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Examining Some Key Thinkers of the Enlightenment

Historians often date modern history from the 18th century, not just because this period saw the American and French Revolutions, but because at this time a fundamental change took place in the way people thought. Writers of the moment felt that they were emerging from a period of darkness and ignorance into the light of knowledge and reason. The Enlightenment was to have huge consequences, not just for philosophy and science but for politics and the way people were governed — both then and now.

The roots of Enlightenment thinking go back long before the 18th century. The humanist scholars of the Renaissance had insisted on going back to the original texts of the ancients rather than simply accepting traditional teachings. By the 17th century, this habit of looking and thinking for oneself had spread to observational science.

The 16th-century Polish scientist Nicholas Copernicus had noted that the earth appeared to go around the sun and not vice versa, and a hundred years later, the Italian astronomer Galileo Galilei was able to demonstrate from his own observations and from mathematical calculation that Copernicus had been right. This discovery was not welcome news to the Church. Even though Galileo got into trouble with the Inquisition, the Church couldn't reverse the way scientific thinking was going; close observation and deduction with precise mathematical calculation were rapidly replacing faith in the classical authors. Might they even replace faith in God?

The Enlightenment in France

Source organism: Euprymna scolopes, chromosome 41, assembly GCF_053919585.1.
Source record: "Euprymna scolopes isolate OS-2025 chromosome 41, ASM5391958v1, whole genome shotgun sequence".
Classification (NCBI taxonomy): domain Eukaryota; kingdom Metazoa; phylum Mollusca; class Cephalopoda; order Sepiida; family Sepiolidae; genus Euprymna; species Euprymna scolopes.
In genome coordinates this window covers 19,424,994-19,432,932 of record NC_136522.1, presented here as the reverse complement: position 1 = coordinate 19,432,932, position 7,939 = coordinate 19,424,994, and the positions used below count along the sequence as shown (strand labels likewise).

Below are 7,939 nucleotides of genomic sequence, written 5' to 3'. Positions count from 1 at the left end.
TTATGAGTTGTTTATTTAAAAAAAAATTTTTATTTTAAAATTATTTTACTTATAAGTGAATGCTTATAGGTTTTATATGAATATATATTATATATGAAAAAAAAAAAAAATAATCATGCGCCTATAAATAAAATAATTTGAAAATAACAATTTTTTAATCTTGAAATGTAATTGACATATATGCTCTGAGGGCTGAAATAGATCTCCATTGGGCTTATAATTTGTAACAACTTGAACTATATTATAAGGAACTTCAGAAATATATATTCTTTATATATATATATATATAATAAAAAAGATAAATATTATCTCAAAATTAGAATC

France produced three thinkers who had a particularly profound impact on European thought:

  • Michel de Montaigne, 1533–1592. Montaigne pointed out that people in other lands had developed perfectly good codes of morality and ethics. Who was to say which set of values was better than any other? And why should anyone impose their values on other people?
  • René Descartes, 1596–1650. Descartes, a philosopher and mathematician, argued that, if you start from the basic point that you know you exist, or, as he put it, 'I think, therefore I am,' you can actually prove the existence of God by applying reason and mathematics. Descartes's ideas (known as Cartesian philosophy) lasted well into the 18th century and formed the basis for the Enlightenment cult of Reason.
  • Blaise Pascal, 1623–1662. The mathematician Pascal agreed with Descartes on the importance of mathematics, but didn't think that you could apply reason and logic to areas of faith and emotion. "The heart has its reasons," he said, "which Reason knows not."

The Enlightenment in England

This French thinking was all very fine and theoretical, but over the Channel, the English were up against hard practicality. When English politics slid into civil war in the middle of the 17th century, two philosophers in particular tried to work out what the situation might mean:

  • Thomas Hobbes, 1588–1679. Hobbes reckoned that people are pretty brutish, and you need a good strong state, possibly a single ruler with absolute power, to keep them in order.
  • John Locke, 1632–1704. Locke took a rather more optimistic view of human nature and reckoned that people are born equal, with no built-in sense of right and wrong. We are the result of what we observe and experience as we go through life; no one is 'naturally' any better than anyone else.

These philosophers' thoughts ran counter to commonly accepted attitudes of 17th-century Europe, when people were born into "better" or "lower" families every day. If Locke and Montaigne were right, then by what right did nobles claim to be of higher birth than peasants? And by what right did they hold their lands and wealth while others, just as well-born as they were, had nothing? The implications of Locke's thinking in particular were enormous and revolutionary.

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